Paul Holmes on New Zealand

Paul Holmes is an award-winning Herald columnist

Paul Holmes: Cycle needs to be broken - bit by bit

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Photo / Thinkstock
Photo / Thinkstock

Colin Craig, a young man with seriously strong political ambitions, who is hoping with all the warmth in his Christian heart for the fall of John Banks in Epsom, got me thinking this week. Am I or have I ever been promiscuous?

I'm not a woman, of course, but Mr Craig claims that NZ women are the most promiscuous in the world.

This assertion was jumped on immediately by Prime Minister John Key, who said he'd never seen anything to stack up the claim, which I'm sure Bronagh Key was pleased to hear.

I don't know how anyone really finds out how promiscuous anyone is. I'm not sure you could count on honesty in any survey.

Men might like to enlarge their actual number of sexual encounters, women might be inclined to reduce theirs. Such is the stigma of promiscuity women endure while no one cares how many women men got to bed with. Anyway, I suppose I was once. A bit. But lots of people were. Well, they had to be, didn't they?

It stands to reason. There can't be promiscuity if there aren't lots of people doing it. And Mr Craig thinks they are. He quotes a Durex survey claiming we're right up with Finland when it comes to crawling in the sack for a one-night stand.

Wikipedia, I note, recognises the term "one-night stand". There's quite a section on some of the most promiscuous people in history, John F. Kennedy being the first name on their list.

But sex goes on, protected or otherwise and so you can't stop it and sometimes the people involved simply can't stop it once it's screaming in their heads and this is why only a churlish fool would dismiss the Government contraception offer this week to mothers on benefits and their daughters and to teenagers on benefits.

We're talking long-term contraception, internal devices, which are not permanent. Social Development Minister Paula Bennett's approach is easy to see. It's a gentle pincer movement: contraception if you're on a benefit and a discouragement to have a second child while you're on the DPB with an insistence that you start looking for work when that baby is 1 year old. And if that seems punitive, well, the Government is balancing that imperative with free contraception.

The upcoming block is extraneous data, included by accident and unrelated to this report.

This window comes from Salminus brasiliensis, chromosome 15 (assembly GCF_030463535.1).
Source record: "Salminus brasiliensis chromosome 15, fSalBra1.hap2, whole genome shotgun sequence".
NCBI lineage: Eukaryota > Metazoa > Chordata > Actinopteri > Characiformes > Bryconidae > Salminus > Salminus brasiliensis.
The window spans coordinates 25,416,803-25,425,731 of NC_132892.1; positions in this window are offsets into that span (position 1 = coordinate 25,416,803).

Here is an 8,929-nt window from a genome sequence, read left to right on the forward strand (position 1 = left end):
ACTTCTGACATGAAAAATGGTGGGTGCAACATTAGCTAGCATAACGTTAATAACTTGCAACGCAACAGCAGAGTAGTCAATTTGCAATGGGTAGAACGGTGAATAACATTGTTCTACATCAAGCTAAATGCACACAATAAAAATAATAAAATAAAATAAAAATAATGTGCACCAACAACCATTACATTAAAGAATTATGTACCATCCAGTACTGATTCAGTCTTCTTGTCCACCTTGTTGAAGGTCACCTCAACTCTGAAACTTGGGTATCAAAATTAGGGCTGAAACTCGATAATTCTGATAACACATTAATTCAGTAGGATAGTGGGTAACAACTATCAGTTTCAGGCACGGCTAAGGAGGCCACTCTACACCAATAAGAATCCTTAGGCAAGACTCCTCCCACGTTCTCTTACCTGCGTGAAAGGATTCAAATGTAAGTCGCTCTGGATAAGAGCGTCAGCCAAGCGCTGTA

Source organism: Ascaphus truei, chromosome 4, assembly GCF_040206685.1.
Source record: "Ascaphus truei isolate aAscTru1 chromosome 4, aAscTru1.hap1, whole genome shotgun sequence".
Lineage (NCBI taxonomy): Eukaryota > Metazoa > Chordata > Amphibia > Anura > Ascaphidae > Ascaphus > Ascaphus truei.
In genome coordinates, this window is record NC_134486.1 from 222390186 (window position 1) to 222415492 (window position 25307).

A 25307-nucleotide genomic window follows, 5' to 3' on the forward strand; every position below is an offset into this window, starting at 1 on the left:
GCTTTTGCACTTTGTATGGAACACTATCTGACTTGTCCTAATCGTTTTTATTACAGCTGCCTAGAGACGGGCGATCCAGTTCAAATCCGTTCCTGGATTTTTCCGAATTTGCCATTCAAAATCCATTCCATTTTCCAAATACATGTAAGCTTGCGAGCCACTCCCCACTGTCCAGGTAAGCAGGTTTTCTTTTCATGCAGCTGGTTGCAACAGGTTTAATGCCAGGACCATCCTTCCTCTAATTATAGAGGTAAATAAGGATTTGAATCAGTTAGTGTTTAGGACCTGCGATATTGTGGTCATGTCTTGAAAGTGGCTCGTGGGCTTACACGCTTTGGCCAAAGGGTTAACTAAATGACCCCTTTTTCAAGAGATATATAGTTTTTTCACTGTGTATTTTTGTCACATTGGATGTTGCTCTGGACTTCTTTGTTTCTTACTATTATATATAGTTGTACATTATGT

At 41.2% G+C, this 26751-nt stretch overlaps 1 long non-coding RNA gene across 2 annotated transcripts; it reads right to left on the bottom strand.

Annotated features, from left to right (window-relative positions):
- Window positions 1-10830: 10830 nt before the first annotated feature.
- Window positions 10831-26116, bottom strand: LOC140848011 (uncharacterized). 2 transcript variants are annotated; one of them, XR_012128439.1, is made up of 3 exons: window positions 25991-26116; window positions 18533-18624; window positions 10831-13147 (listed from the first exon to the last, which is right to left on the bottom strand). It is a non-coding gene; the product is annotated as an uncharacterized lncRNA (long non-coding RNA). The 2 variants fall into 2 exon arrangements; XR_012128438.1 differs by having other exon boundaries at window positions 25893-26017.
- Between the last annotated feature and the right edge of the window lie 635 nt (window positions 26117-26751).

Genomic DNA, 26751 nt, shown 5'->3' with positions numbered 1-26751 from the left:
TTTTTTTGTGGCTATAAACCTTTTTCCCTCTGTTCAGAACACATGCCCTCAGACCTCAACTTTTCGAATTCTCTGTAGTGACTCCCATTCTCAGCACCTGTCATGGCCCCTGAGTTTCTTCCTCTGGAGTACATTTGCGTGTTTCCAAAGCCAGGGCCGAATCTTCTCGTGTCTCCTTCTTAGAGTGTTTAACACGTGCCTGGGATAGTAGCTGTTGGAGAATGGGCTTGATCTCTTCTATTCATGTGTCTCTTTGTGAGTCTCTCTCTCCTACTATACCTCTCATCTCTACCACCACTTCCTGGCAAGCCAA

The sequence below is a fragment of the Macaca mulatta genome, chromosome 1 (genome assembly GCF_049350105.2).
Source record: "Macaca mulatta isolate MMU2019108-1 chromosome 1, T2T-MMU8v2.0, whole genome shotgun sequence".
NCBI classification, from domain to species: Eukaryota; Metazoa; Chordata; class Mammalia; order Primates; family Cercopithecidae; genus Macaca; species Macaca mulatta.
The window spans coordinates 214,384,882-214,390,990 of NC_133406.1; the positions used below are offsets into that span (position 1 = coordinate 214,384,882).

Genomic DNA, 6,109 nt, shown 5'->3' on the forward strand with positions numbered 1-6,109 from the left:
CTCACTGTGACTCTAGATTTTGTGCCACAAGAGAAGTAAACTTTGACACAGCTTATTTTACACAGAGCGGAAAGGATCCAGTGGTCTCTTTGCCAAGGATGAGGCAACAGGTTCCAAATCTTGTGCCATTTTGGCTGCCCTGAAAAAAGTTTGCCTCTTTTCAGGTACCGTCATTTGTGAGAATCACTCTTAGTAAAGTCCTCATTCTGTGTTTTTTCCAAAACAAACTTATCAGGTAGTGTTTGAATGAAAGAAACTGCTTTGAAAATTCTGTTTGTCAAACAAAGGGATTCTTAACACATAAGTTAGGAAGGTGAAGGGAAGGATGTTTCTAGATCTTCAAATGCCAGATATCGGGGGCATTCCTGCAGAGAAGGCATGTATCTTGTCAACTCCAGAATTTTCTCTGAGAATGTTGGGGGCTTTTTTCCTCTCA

You can raise the bogie of state control of women's bodies and so forth but there's a real problem of intergeneration welfare and bit by bit, whatever it takes, it's a cycle that has to be broken. And that's the only way it's going to be: bit by bit.

The actual numbers of teens who have babies and claim the benefit is low, in the DPB scheme of things. But 16 per cent of those on the DPB are between 20 and 24 years old. No responsible government can fail to address that group and to look after them. Many of them will be vulnerable people. The free contraception might help.

David Shearer says the men, the young men who get the women pregnant, must be held to account. No one will disagree with that. We've been saying that for years. Finding the men is another thing entirely. Where do you find them, in Australia?

It was always the way. Knowing who they are is one thing, making them pay is quite another. Mind you, knowing who they are is, I understand, in the younger demographic, another thing entirely.

Something else that always intrigues and disturbs me when big social welfare changes are mooted or announced are the utterances of condemnation from groups that appear to represent beneficiaries, professional beneficiary lobby groups.

They speak as if the shape of social welfare is intended to be locked in time and any changes must be fiercely guarded against. It's as if being on a benefit is to be part of an industry. It all shows how important social welfare has become in and to our economy and turning things round seems to become like turning a great ship before it hits the iceberg.

The social welfare changes and Colin Craig's desperate exhibitionism conspired to take the heat off John Banks. Mr Banks will have been happy about that. After a week at the hands of the fire-breathing dragon from Coatesville, Mr Banks did the right thing.

He shut up, weathered it and sat back. It was reckoned by Tony Blair's press man, Alistair Campbell, that if you can survive the first fortnight of a crisis you'll survive. I have found this to be true myself. Nothing, after all, is news forever. Mr Banks will be hoping so.

Anyway, I'm now a rap performer. Mr Dotcom has made me a star by giving me generous appearances in his new super hit, Amnesia . It's a great line. Iambic pentameter, I think. It scans beautifully. Mr Dotcom and his engineers have given me a real rap beat. I'm groovy and dangerous again.

- NZ Herald

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